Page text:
There is to be a change of “Top Management”. This is the day of Moses’s 120th birthday, and Moses has finally accepted that it is also his death day. It’s been hard for Moses to come to terms with his mortality, and he has behaved a little like a child trying to justify not going to bed, not just yet. There’s no time to discuss this today, try reading Louis Ginsberg’s Legends of the Jews. God has been forbearing with this servant with whom God has been in conversation for the last 40 years.

 In this time the generations born into slavery have died, and the people who are born into freedom have known no other Leader. Moses has taught them, settled disputes, referred knotty halachic problems directly to God, and brought back the answers. It is explained that God will go with them, and lead them across the Jordan. Further, that although Moses may not go, they will have Joshua.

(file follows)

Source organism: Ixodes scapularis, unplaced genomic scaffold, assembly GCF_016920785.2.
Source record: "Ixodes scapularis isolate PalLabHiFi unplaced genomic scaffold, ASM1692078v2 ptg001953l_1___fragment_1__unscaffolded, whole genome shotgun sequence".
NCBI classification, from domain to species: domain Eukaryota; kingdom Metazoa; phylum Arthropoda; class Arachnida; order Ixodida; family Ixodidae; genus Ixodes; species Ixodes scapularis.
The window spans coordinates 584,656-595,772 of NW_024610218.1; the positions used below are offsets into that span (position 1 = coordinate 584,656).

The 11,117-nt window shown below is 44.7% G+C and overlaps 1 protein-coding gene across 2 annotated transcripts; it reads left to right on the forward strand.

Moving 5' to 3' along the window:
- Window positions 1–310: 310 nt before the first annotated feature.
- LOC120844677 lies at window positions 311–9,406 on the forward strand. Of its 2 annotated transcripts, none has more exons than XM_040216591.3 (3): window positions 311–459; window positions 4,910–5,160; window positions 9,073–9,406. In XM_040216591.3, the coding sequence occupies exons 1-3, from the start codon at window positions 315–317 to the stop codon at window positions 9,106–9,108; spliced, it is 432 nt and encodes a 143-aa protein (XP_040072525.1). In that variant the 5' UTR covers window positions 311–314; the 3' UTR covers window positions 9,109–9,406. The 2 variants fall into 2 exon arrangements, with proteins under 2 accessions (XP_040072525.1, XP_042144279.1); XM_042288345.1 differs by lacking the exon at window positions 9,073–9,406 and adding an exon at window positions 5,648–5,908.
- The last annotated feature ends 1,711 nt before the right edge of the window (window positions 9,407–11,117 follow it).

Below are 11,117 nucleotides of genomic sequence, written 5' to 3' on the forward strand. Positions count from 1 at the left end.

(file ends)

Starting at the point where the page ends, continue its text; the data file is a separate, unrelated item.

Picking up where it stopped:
Moses has been frightened of dying, and the Almighty has shown him Aaron’s painless death. God is giving him the signal honour of dying on the anniversary of his birthday, and although Moses is not to be allowed to cross the Jordan God has taken him to look down upon the land.

 Moses is kept busy on this day – there are the tribes to address, and writing enough copies of the Teaching to give one to each tribe, and lodge one in the Ark of the Covenant. This is talked of as a witness against the people, but I suppose it’s the master copy, and proof of God’s promises and provisions. Moses writes The Scroll to the very end, until it is finished, which is taken to mean that it is prophetic, containing as it does an account of his death. Further, the Almighty gives him a message to deliver, and a song of 43 verses, one of the 10 Shirot, to teach to the people.

  How many people do you think there were, camped by the river? How many going into the Promised Land?